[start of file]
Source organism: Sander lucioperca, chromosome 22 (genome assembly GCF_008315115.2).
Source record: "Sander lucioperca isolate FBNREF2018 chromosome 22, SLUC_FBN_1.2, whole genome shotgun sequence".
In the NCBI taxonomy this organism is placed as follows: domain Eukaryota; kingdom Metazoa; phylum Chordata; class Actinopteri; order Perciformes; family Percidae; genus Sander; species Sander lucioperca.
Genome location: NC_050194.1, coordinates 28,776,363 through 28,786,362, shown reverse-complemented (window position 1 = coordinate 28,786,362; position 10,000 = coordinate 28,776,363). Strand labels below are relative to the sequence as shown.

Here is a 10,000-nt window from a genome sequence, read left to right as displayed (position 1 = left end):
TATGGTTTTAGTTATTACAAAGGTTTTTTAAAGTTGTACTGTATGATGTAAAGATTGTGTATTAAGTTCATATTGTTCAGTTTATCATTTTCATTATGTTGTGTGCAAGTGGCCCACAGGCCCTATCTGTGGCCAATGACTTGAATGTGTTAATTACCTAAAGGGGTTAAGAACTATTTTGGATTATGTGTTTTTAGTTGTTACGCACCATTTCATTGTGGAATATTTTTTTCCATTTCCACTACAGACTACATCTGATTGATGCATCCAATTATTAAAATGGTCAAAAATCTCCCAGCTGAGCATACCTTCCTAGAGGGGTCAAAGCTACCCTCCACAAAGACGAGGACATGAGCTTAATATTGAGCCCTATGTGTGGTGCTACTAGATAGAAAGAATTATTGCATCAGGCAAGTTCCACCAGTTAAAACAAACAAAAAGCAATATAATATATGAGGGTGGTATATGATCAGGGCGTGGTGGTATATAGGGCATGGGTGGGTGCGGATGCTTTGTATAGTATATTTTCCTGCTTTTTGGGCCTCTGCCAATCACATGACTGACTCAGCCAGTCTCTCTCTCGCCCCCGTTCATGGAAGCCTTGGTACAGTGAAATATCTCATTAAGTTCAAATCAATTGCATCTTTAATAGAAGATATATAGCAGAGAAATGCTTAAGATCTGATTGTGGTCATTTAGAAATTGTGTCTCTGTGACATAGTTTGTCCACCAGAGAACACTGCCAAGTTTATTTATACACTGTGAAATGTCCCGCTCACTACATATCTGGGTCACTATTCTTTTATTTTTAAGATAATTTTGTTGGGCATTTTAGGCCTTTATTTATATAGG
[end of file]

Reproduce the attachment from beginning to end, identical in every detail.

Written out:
Source organism: Sander lucioperca, chromosome 22 (genome assembly GCF_008315115.2).
Source record: "Sander lucioperca isolate FBNREF2018 chromosome 22, SLUC_FBN_1.2, whole genome shotgun sequence".
In the NCBI taxonomy this organism is placed as follows: domain Eukaryota; kingdom Metazoa; phylum Chordata; class Actinopteri; order Perciformes; family Percidae; genus Sander; species Sander lucioperca.
Genome location: NC_050194.1, coordinates 28,776,363 through 28,786,362, shown reverse-complemented (window position 1 = coordinate 28,786,362; position 10,000 = coordinate 28,776,363). Strand labels below are relative to the sequence as shown.

Here is a 10,000-nt window from a genome sequence, read left to right as displayed (position 1 = left end):
TATGGTTTTAGTTATTACAAAGGTTTTTTAAAGTTGTACTGTATGATGTAAAGATTGTGTATTAAGTTCATATTGTTCAGTTTATCATTTTCATTATGTTGTGTGCAAGTGGCCCACAGGCCCTATCTGTGGCCAATGACTTGAATGTGTTAATTACCTAAAGGGGTTAAGAACTATTTTGGATTATGTGTTTTTAGTTGTTACGCACCATTTCATTGTGGAATATTTTTTTCCATTTCCACTACAGACTACATCTGATTGATGCATCCAATTATTAAAATGGTCAAAAATCTCCCAGCTGAGCATACCTTCCTAGAGGGGTCAAAGCTACCCTCCACAAAGACGAGGACATGAGCTTAATATTGAGCCCTATGTGTGGTGCTACTAGATAGAAAGAATTATTGCATCAGGCAAGTTCCACCAGTTAAAACAAACAAAAAGCAATATAATATATGAGGGTGGTATATGATCAGGGCGTGGTGGTATATAGGGCATGGGTGGGTGCGGATGCTTTGTATAGTATATTTTCCTGCTTTTTGGGCCTCTGCCAATCACATGACTGACTCAGCCAGTCTCTCTCTCGCCCCCGTTCATGGAAGCCTTGGTACAGTGAAATATCTCATTAAGTTCAAATCAATTGCATCTTTAATAGAAGATATATAGCAGAGAAATGCTTAAGATCTGATTGTGGTCATTTAGAAATTGTGTCTCTGTGACATAGTTTGTCCACCAGAGAACACTGCCAAGTTTATTTATACACTGTGAAATGTCCCGCTCACTACATATCTGGGTCACTATTCTTTTATTTTTAAGATAATTTTGTTGGGCATTTTAGGCCTTTATTTATATAGG